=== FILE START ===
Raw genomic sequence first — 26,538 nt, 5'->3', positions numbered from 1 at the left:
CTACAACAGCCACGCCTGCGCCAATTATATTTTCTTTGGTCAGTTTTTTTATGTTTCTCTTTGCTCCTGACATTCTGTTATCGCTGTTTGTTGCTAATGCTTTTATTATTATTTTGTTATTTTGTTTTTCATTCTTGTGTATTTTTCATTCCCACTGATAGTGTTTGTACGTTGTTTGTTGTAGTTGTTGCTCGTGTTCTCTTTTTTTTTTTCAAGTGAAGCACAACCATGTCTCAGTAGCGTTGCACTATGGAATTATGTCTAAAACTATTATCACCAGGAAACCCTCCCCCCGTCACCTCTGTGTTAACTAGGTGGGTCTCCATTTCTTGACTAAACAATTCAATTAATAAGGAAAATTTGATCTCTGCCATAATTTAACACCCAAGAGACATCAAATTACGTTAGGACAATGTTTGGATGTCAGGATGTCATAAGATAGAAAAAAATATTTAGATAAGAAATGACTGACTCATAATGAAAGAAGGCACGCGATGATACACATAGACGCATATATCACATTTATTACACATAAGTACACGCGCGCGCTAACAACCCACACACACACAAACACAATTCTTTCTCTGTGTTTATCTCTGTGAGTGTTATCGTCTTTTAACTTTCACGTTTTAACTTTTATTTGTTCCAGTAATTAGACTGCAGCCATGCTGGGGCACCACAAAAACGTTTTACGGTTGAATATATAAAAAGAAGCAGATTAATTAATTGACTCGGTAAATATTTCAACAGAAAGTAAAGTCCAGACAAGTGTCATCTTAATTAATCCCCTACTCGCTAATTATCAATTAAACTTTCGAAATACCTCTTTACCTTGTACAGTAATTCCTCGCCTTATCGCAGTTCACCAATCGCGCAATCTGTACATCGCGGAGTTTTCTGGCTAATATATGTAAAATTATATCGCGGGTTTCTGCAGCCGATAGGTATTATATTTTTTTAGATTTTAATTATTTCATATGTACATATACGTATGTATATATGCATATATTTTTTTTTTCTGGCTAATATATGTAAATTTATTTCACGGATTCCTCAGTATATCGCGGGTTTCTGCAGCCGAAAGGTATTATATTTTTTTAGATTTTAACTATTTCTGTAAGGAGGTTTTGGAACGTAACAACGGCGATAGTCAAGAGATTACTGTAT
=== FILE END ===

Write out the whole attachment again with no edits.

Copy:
Raw genomic sequence first — 26,538 nt, 5'->3', positions numbered from 1 at the left:
CTACAACAGCCACGCCTGCGCCAATTATATTTTCTTTGGTCAGTTTTTTTATGTTTCTCTTTGCTCCTGACATTCTGTTATCGCTGTTTGTTGCTAATGCTTTTATTATTATTTTGTTATTTTGTTTTTCATTCTTGTGTATTTTTCATTCCCACTGATAGTGTTTGTACGTTGTTTGTTGTAGTTGTTGCTCGTGTTCTCTTTTTTTTTTTCAAGTGAAGCACAACCATGTCTCAGTAGCGTTGCACTATGGAATTATGTCTAAAACTATTATCACCAGGAAACCCTCCCCCCGTCACCTCTGTGTTAACTAGGTGGGTCTCCATTTCTTGACTAAACAATTCAATTAATAAGGAAAATTTGATCTCTGCCATAATTTAACACCCAAGAGACATCAAATTACGTTAGGACAATGTTTGGATGTCAGGATGTCATAAGATAGAAAAAAATATTTAGATAAGAAATGACTGACTCATAATGAAAGAAGGCACGCGATGATACACATAGACGCATATATCACATTTATTACACATAAGTACACGCGCGCGCTAACAACCCACACACACACAAACACAATTCTTTCTCTGTGTTTATCTCTGTGAGTGTTATCGTCTTTTAACTTTCACGTTTTAACTTTTATTTGTTCCAGTAATTAGACTGCAGCCATGCTGGGGCACCACAAAAACGTTTTACGGTTGAATATATAAAAAGAAGCAGATTAATTAATTGACTCGGTAAATATTTCAACAGAAAGTAAAGTCCAGACAAGTGTCATCTTAATTAATCCCCTACTCGCTAATTATCAATTAAACTTTCGAAATACCTCTTTACCTTGTACAGTAATTCCTCGCCTTATCGCAGTTCACCAATCGCGCAATCTGTACATCGCGGAGTTTTCTGGCTAATATATGTAAAATTATATCGCGGGTTTCTGCAGCCGATAGGTATTATATTTTTTTAGATTTTAATTATTTCATATGTACATATACGTATGTATATATGCATATATTTTTTTTTTCTGGCTAATATATGTAAATTTATTTCACGGATTCCTCAGTATATCGCGGGTTTCTGCAGCCGAAAGGTATTATATTTTTTTAGATTTTAACTATTTCTGTAAGGAGGTTTTGGAACGTAACAACGGCGATAGTCAAGAGATTACTGTAT